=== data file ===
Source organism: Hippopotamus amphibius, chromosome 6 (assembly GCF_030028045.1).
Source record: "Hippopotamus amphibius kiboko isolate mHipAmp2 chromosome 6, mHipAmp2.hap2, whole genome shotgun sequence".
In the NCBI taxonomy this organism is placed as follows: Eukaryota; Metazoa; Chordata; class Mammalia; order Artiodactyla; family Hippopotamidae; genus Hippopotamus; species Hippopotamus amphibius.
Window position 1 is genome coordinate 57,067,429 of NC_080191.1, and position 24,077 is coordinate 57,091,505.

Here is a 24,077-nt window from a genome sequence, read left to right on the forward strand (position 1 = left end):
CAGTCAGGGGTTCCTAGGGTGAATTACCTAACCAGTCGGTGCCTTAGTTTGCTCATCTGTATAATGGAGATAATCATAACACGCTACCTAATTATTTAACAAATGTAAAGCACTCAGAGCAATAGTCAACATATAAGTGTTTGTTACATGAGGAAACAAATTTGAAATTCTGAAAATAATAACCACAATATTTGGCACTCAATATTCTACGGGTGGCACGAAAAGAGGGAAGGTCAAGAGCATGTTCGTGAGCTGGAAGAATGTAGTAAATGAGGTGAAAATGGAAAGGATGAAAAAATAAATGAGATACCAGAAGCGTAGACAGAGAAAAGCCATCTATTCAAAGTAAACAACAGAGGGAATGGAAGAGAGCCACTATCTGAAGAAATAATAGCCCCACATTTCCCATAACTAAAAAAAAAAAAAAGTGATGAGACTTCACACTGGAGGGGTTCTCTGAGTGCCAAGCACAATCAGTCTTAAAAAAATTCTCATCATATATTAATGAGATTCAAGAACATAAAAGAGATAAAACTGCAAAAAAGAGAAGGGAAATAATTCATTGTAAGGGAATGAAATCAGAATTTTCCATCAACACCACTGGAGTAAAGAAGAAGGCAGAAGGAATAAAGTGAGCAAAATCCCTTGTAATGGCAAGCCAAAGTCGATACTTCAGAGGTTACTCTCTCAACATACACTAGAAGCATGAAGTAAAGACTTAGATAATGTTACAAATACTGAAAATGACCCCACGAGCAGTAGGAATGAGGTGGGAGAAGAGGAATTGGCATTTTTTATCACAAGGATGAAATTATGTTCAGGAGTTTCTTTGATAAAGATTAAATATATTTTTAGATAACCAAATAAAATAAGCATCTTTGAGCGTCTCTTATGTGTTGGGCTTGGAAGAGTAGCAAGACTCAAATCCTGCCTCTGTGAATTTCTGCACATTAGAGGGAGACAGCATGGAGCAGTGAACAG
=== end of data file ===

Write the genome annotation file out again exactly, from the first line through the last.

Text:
Source organism: Hippopotamus amphibius, chromosome 6 (assembly GCF_030028045.1).
Source record: "Hippopotamus amphibius kiboko isolate mHipAmp2 chromosome 6, mHipAmp2.hap2, whole genome shotgun sequence".
In the NCBI taxonomy this organism is placed as follows: Eukaryota; Metazoa; Chordata; class Mammalia; order Artiodactyla; family Hippopotamidae; genus Hippopotamus; species Hippopotamus amphibius.
Window position 1 is genome coordinate 57,067,429 of NC_080191.1, and position 24,077 is coordinate 57,091,505.

Here is a 24,077-nt window from a genome sequence, read left to right on the forward strand (position 1 = left end):
CAGTCAGGGGTTCCTAGGGTGAATTACCTAACCAGTCGGTGCCTTAGTTTGCTCATCTGTATAATGGAGATAATCATAACACGCTACCTAATTATTTAACAAATGTAAAGCACTCAGAGCAATAGTCAACATATAAGTGTTTGTTACATGAGGAAACAAATTTGAAATTCTGAAAATAATAACCACAATATTTGGCACTCAATATTCTACGGGTGGCACGAAAAGAGGGAAGGTCAAGAGCATGTTCGTGAGCTGGAAGAATGTAGTAAATGAGGTGAAAATGGAAAGGATGAAAAAATAAATGAGATACCAGAAGCGTAGACAGAGAAAAGCCATCTATTCAAAGTAAACAACAGAGGGAATGGAAGAGAGCCACTATCTGAAGAAATAATAGCCCCACATTTCCCATAACTAAAAAAAAAAAAAAGTGATGAGACTTCACACTGGAGGGGTTCTCTGAGTGCCAAGCACAATCAGTCTTAAAAAAATTCTCATCATATATTAATGAGATTCAAGAACATAAAAGAGATAAAACTGCAAAAAAGAGAAGGGAAATAATTCATTGTAAGGGAATGAAATCAGAATTTTCCATCAACACCACTGGAGTAAAGAAGAAGGCAGAAGGAATAAAGTGAGCAAAATCCCTTGTAATGGCAAGCCAAAGTCGATACTTCAGAGGTTACTCTCTCAACATACACTAGAAGCATGAAGTAAAGACTTAGATAATGTTACAAATACTGAAAATGACCCCACGAGCAGTAGGAATGAGGTGGGAGAAGAGGAATTGGCATTTTTTATCACAAGGATGAAATTATGTTCAGGAGTTTCTTTGATAAAGATTAAATATATTTTTAGATAACCAAATAAAATAAGCATCTTTGAGCGTCTCTTATGTGTTGGGCTTGGAAGAGTAGCAAGACTCAAATCCTGCCTCTGTGAATTTCTGCACATTAGAGGGAGACAGCATGGAGCAGTGAACAG